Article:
Traffic circles/roundabouts are common in Turkey, and they do not operate like those in the USA, UK and some other countries.
You will encounter roundabouts at many city and highway intersections, sometimes controlled by traffic signals (lights), sometimes not.
Unlike in Europe and North America, traffic in the roundaboutdoes not have right of way!
Traffic going straight through the roundabout and continuing in the same direction or turning right may do so, but traffic turning left enters the roundabout, goes 1/4 of the way around, then stops and waits until the way is clear to continue.
Thus, if you intend to turn left, you should be in the left (or perhaps middle) lane before you turn. If you plan to go straight or turn right, the right lane is best.
In heavy traffic, cars may stack up in the roundabout, sometimes blocking the flow of through traffic.
This system worked alright 40 years ago when Turkey had few cars but now, when Turkey produces millions of cars—and new drivers—each year, it can fail. The roundabouts clog. Tempers flare.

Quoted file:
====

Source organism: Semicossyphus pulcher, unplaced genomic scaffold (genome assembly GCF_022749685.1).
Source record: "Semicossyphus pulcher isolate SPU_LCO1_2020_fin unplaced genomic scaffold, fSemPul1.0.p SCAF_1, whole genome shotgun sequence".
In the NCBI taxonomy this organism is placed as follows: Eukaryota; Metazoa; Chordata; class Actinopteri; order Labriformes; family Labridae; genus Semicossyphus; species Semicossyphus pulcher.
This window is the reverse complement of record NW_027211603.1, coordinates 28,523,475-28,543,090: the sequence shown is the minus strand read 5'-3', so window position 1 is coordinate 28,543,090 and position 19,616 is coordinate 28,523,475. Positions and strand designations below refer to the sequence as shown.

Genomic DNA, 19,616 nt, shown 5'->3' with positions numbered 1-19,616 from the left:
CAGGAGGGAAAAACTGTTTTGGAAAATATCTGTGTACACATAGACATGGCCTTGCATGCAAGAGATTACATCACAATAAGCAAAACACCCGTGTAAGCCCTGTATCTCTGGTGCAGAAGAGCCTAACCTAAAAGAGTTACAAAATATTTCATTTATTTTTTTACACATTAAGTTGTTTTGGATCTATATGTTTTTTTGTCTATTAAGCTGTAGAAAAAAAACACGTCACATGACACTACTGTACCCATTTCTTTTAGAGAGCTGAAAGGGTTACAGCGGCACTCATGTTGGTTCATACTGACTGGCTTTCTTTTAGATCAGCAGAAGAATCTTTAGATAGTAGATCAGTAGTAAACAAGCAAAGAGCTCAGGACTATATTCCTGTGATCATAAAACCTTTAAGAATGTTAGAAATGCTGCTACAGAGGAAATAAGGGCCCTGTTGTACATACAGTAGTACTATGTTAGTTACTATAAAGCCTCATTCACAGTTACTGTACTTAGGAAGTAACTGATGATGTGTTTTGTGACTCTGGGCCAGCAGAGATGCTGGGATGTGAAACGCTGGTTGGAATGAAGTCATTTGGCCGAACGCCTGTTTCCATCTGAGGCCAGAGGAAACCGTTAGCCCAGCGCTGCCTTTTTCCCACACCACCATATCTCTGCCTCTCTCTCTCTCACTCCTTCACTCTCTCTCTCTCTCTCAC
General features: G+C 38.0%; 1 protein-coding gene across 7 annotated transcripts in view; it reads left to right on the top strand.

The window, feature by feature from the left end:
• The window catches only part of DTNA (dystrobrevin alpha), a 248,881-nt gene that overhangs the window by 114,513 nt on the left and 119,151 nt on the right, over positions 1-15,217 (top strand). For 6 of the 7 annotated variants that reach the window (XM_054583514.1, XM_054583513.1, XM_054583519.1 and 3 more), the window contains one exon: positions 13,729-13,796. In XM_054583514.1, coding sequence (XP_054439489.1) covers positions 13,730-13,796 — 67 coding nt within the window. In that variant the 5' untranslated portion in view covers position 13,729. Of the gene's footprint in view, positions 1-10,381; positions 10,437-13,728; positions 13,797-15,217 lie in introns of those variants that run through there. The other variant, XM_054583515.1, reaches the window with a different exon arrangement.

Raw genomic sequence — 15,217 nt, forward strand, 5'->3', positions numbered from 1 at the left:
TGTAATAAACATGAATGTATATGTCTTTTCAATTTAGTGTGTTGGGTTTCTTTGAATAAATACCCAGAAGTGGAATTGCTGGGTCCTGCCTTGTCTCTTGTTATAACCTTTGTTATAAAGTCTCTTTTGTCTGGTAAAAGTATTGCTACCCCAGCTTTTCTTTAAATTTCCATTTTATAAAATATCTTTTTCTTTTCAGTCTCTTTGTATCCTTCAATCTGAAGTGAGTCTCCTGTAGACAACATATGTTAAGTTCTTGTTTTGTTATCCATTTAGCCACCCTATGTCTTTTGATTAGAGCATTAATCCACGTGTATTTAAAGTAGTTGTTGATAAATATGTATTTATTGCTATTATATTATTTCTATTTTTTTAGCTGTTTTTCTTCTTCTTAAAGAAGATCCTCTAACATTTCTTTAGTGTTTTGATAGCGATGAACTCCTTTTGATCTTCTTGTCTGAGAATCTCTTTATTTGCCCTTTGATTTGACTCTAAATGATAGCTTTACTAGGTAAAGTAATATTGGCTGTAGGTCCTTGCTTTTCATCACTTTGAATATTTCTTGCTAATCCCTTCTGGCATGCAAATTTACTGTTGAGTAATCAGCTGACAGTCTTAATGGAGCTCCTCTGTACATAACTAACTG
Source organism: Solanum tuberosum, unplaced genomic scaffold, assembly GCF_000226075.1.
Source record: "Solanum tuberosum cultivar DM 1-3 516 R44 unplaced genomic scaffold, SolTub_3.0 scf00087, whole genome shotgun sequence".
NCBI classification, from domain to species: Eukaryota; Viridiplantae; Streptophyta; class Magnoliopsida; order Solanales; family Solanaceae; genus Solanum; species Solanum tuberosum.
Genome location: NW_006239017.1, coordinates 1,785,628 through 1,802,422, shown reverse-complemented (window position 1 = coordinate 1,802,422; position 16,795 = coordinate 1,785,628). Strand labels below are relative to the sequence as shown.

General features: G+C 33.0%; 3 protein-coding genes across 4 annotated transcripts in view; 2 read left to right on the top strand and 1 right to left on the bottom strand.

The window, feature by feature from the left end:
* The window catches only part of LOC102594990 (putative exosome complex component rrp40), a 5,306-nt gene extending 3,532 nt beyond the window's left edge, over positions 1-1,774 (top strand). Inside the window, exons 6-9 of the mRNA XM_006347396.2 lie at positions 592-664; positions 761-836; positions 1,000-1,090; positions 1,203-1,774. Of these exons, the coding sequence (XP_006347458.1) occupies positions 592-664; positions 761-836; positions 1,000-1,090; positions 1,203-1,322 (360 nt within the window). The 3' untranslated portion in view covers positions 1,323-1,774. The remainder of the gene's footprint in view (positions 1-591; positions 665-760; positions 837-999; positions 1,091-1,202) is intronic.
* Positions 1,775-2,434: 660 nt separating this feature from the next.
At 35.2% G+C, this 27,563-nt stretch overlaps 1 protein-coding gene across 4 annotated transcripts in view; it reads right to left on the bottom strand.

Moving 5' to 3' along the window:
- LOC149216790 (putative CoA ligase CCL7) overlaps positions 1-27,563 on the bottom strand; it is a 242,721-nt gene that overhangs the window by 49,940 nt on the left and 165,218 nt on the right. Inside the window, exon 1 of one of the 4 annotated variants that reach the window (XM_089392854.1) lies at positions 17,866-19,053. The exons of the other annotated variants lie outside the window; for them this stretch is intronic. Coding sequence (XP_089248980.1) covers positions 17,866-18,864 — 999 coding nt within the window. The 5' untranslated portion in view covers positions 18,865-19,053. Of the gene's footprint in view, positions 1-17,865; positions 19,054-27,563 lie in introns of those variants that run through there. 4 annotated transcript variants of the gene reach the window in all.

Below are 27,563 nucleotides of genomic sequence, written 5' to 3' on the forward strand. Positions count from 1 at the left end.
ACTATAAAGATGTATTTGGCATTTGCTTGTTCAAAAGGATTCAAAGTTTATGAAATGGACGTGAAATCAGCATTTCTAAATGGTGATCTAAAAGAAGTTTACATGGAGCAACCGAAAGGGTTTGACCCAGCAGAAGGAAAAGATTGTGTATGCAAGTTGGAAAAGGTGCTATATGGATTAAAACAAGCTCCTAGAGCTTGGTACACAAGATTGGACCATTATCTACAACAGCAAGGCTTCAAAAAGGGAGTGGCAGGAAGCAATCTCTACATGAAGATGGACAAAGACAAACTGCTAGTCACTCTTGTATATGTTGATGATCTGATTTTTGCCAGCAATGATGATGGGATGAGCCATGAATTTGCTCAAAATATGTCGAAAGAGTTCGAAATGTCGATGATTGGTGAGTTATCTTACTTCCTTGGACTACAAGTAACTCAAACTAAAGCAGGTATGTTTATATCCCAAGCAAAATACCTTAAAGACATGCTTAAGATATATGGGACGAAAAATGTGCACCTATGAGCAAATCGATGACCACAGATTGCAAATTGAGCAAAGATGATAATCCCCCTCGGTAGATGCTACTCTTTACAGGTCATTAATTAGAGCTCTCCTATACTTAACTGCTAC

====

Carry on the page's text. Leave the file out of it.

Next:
New, larger highway roundabouts are being built, some of which are designed and marked to operate on the traditional European and North American method whereby traffic in the roundabout has priority, and traffic entering the roundabout must wait until traffic in the roundabout has cleared.
A driver expecting the traditional Turkish system does not notice the signs, expects traffic in the roundabout to stop, and smashes right into another car.
Be careful in roundabouts! Establish eye contact with other drivers if possible, and watch for hand signals.
Remember that two conflicting systems—and sets of drivers—are at work here, and patience and forbearance are necessary to prevent accidents.
—by Tom Brosnahan